The financial ramifications of a divorce can be devastating. But with proper planning and expert help from professionals specializing in financially equitable divorce settlements, you can increase your chances of arriving at a settlement that fully addresses your long-term financial needs -- and your spouse's too.
What's missing in most divorce processes is financial expertise. A qualified financial planner or Certified Divorce Planner can forecast the long-term effects of the settlement.
By using a Certified Divorce Planner, both partners have a clearer view of their financial futures. Only then can they approach a settlement that fully addresses the financial needs and capabilities of each.
- About Divorce Financial Planning: Planning for the future is an essential part of every divorce settlement. Separating or divorcing couples often face a major transformation in each of their financial circumstances.
- How Divorce Financial Planning Helps: Planning for your future as well as your children's is an essential part of every divorce settlement. Establishing a team to help you through this difficult period is paramount to your well-being.
- The Value of a Divorce Financial Planner: A Divorce Financial Planner is a valuable resource when contemplating a divorce, while the divorce is in progress, and after a divorce.
- The Most Important Steps in Securing Your Financial Future: Divorce is wrought with extreme emotional and financial turbulence. Histories that bound families, friends and home life are disrupted. Standards of living are often changed, not just for spouses but for the children as well.
- Divorce Planning Case Scenario: This sample case illustrates the value of financial planning as a means of reaching more equitable divorce settlements. If the court's intent is to treat both parties in a divorce as equitably as possible, it is essential to analyze the marriage as if it were a financial contract, with tangible investment into it by both parties.
- Ignorance in Divorce Makes Financial Victims: In the midst of a divorce, errors of commission and errors of omission are easy to make. A divorce settlement is a business negotiation where both kinds of error can have long-term consequences.
- Avoiding Divorce Mediation to Win Your Divorce: When couples can be civil, a mediator can save them thousands of dollars in legal fees as well as emotional wear and tear. The mediator meets with the divorcing couple and helps them hammer out an accord that becomes the settlement of their divorce.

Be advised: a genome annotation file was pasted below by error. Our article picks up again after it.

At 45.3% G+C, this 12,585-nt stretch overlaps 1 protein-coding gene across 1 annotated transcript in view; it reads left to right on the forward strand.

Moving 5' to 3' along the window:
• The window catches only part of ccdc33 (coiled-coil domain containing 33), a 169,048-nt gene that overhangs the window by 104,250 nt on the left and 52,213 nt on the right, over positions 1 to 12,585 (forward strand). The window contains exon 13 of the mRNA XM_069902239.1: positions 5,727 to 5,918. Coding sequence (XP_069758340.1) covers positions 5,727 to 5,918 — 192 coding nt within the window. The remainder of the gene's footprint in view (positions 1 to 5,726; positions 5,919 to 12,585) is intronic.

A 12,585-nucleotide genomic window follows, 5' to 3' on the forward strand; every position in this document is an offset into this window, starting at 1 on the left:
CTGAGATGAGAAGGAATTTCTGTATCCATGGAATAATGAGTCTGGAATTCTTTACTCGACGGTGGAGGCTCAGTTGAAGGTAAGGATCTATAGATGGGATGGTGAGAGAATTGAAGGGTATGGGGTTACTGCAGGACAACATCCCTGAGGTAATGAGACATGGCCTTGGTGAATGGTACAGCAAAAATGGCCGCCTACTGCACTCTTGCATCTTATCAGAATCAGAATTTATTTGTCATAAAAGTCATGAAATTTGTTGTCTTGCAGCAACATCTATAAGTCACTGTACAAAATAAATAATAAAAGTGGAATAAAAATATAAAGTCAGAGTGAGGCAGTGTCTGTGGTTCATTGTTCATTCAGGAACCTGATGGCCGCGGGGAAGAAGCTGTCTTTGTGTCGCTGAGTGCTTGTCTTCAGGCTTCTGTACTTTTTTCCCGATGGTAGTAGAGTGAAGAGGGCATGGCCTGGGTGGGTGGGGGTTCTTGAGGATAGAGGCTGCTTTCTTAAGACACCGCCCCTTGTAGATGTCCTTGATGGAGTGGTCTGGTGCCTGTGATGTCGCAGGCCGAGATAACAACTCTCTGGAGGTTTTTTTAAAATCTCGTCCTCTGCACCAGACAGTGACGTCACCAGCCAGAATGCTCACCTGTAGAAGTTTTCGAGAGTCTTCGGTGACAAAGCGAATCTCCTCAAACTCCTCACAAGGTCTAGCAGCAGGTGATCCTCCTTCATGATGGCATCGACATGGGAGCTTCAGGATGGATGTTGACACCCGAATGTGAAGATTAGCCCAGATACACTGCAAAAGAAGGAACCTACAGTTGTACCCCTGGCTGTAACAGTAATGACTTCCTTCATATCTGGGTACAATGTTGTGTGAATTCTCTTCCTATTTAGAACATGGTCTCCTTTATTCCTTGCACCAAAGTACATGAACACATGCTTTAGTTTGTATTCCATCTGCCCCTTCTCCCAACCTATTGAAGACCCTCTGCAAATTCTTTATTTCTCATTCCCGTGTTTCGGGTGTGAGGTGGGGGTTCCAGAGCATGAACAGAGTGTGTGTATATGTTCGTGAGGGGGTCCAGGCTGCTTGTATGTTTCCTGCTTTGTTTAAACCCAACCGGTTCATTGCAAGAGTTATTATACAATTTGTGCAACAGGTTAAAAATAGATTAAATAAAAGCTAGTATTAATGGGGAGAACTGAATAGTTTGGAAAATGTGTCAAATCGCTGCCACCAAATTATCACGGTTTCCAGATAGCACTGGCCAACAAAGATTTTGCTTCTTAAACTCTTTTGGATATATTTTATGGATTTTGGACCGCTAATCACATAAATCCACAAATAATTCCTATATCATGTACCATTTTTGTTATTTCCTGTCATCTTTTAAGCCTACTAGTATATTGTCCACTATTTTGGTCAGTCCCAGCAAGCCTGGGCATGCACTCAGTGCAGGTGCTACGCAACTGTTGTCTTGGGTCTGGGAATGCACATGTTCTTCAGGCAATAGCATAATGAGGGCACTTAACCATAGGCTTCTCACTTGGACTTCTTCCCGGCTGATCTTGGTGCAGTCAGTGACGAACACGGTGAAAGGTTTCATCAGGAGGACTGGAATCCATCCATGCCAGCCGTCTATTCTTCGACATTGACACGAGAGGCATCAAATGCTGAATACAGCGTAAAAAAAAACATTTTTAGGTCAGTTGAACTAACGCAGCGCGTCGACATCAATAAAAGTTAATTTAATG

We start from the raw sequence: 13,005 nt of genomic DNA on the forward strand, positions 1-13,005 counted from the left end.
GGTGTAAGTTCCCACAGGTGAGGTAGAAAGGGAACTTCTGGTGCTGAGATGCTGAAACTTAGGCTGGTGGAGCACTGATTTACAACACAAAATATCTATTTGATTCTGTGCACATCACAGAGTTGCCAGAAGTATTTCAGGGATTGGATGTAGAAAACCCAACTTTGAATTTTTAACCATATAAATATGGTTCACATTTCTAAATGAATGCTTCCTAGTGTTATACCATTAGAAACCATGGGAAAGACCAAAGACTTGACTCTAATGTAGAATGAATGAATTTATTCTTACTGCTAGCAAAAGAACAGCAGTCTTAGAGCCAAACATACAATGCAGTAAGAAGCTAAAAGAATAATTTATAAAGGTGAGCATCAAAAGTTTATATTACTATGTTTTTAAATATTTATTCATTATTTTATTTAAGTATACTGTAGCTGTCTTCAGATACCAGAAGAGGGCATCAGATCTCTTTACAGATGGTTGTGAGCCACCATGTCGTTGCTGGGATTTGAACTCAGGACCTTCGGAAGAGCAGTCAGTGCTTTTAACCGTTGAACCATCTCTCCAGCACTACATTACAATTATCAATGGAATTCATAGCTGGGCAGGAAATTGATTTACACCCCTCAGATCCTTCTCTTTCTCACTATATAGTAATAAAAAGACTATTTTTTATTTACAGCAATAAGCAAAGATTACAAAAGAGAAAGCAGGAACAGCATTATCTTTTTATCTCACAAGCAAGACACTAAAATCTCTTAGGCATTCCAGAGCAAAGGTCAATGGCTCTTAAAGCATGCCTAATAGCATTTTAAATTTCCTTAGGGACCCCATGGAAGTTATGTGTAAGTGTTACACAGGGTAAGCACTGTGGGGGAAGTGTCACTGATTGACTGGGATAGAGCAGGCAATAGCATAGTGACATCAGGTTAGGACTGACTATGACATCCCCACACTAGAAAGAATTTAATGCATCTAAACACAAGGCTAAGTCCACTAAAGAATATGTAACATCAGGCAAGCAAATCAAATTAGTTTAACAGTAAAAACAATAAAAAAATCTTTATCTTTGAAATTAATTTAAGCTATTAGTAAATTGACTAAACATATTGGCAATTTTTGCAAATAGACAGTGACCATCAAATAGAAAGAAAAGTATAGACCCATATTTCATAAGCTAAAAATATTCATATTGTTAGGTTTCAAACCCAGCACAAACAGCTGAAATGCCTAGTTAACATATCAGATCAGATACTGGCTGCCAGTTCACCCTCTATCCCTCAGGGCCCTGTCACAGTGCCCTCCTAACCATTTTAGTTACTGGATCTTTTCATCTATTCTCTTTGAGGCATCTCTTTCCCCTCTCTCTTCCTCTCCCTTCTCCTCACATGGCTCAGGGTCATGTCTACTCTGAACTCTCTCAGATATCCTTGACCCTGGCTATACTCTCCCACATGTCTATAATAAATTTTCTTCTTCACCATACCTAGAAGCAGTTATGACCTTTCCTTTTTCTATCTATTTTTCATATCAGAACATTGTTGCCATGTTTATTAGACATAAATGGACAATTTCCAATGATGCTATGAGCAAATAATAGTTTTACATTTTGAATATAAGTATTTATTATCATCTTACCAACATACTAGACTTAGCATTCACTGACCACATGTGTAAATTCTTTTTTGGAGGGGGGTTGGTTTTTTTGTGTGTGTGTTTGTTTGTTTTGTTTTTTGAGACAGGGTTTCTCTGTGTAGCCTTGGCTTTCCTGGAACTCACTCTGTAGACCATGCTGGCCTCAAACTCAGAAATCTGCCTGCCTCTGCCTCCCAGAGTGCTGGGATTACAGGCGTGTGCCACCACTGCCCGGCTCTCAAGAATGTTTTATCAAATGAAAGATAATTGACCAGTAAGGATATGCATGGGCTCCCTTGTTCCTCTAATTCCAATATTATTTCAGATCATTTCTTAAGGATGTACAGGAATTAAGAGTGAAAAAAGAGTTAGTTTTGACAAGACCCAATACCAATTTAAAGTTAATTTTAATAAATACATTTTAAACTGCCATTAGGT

- The Effects of Taxes and Inflation in Divorce: A divorce financial planner or tax accountant can reduce the total taxes a spouse pays during separation and after divorce.
- Remembering Social Security Benefits in Divorce Settlements: The wife, who is often the non-working or lower-earning spouse (often a “stay-at-home” mother), goes into a divorce at a disadvantage because she has a short work history.
- Having an Accurate Divorce Budget: Many people who never lived on a budget before the divorce find making a budget very difficult. Making a budget means cataloging all expenses and all income.
- Hiring a Gladiator Divorce Lawyer to Make War on a Spouse: One of the most egregious errors of commission is hiring an attack lawyer -- the gladiator.
- Being Emotionally Attached to Assets in a Divorce: The family home, pension, a painting purchased together during the happier time of the now failed marriage - these assets often trigger emotional arguments when spouses carve up the marital pie in a divorce.
- A Divorce Lawyer is not Cleric or a Therapist: Divorce lawyers charge by the hour, and most bill clients for fractions of hour in a telephone conversation.
- Look Into the Future When Negotiating Your Divorce: A divorce settlement lasts indefinitely, and it can have an impact on the former spouses for the rest of their lives. Obviously, making two households where there was one leaves less for both parties, which requires a change in thinking.
|Divorce & Money: How to Make the Best Financial Decisions
This book is a practical guide to evaluating assets during divorce. It explains how to determine the real value of marital property including houses, businesses, retirement plans and investments and how to negotiate a settlement that is fair to both sides.
Authors: Violet Woodhouse & Dale Fetherling
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Property & Debt Division
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